Huguette Yago is in charge of ensuring that 3,500 displaced individuals at the Pissila camp in Burkina Faso’s north-central region have access to water and sanitation facilities, as well as conducting hygiene education sessions.
She’s up against a mountainous obstacle in the face of the escalating COVID-19 pandemic: a scarcity of water. She is adamant: “There is no cleanliness without water.”
The destruction of communities in the east and north of the nation by armed groups has resulted in the displacement of over 800,000 people in the last year.
Many of them have migrated to cities or IDP camps where overcrowding and water shortages are major issues for communities and families.
Oxfam’s local partner in Burkina Faso, the Association of Environmental Development and Management (AGED), is doing everything it can to support the displaced and stop the spread of the virus.
Even while it’s all good advice, it doesn’t work for people like Huguette, who leads a team that educates displaced persons about hygienic measures, since they don’t have the resources to implement it in their daily lives despite the advice of the World Health Organization and Ministry of Health.
“They say they know of the sickness, but they are unable to comply with these procedures because they do not have enough water to wash their hands multiple times a day. It’s also not enough to last them an entire month with the 400g of soap they get each month. So, how are they supposed to keep up with the daily ritual of hand washing?”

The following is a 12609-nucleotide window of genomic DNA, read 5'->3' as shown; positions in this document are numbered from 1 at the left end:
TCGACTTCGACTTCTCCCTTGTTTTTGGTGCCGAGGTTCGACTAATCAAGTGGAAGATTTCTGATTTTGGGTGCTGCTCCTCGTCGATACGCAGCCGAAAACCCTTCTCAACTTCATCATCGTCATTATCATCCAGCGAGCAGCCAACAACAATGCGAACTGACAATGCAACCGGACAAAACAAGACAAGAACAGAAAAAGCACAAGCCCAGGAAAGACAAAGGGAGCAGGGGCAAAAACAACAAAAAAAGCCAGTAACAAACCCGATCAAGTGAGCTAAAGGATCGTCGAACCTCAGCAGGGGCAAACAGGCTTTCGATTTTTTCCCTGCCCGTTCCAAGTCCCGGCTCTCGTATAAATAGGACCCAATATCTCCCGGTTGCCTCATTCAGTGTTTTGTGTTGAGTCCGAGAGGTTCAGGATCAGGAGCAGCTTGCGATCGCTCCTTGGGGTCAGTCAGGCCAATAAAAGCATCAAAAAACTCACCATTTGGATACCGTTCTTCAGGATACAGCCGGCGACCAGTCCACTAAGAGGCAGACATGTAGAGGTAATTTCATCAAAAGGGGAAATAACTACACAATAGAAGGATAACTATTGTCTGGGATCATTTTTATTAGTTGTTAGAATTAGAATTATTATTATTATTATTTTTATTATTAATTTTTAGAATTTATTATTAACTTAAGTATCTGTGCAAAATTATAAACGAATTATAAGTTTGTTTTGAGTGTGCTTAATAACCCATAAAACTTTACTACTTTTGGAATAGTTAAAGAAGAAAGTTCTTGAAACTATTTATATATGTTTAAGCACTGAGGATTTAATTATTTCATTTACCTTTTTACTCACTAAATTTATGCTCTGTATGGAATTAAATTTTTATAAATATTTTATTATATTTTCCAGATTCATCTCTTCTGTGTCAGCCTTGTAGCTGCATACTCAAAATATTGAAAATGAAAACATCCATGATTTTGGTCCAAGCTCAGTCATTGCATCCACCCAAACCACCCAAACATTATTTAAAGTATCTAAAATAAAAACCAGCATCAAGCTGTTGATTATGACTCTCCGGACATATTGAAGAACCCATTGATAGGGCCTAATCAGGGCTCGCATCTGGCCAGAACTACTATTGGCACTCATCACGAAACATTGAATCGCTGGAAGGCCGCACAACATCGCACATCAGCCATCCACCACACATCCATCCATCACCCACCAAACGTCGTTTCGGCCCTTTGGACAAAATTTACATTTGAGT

When it comes to social disengagement, the issue is much more terrible because the shelters are meant to welcome a maximum of 7 individuals but the reality is completely different: “We have 15 to 20 people each shelter.”
As a lifelong humanitarian, Huguette says she has now found her place in this world. However, the current health crisis has been exacerbated by the entrance of this pandemic, which has made the situation much more severe.
It’s our duty to aid and keep people safe, but we don’t have the means to do so. Drilling for water should take place near the locations or at the very least, water should really be trucked in from elsewhere. “Health is priceless, yet it costs enormous amounts of money to provide it.”
Huguette and her colleagues don’t give up despite their low resources and organise themselves to satisfy the displaced people’s water, hygiene, and sanitation demands.
“Everyone understands exactly what they’re supposed to be doing. We hold three education sessions a week, and when we aren’t around, the hygiene committee, which is made up of volunteers, steps in. To those who don’t have access to soap, we explain that they can wash their hands with ash.
Clean water, sanitation, and hygiene supplies have been provided by Oxfam and AGED to the region’s internally displaced and host populations. In Burkina Faso, where 287,000 people lack access to clean water, we require more resources than ever before.
If fresh newcomers continue to arrive at the IDP camps where we work, it is just a question of time until we see coronavirus infections. By guaranteeing that managers are well-informed on WHO guidelines so that they may teach their peers, Huguette believes it is critical to avoid the spread of the disease.
This will stop the infection from spreading to these locations if the hygiene precautions are followed, she explained.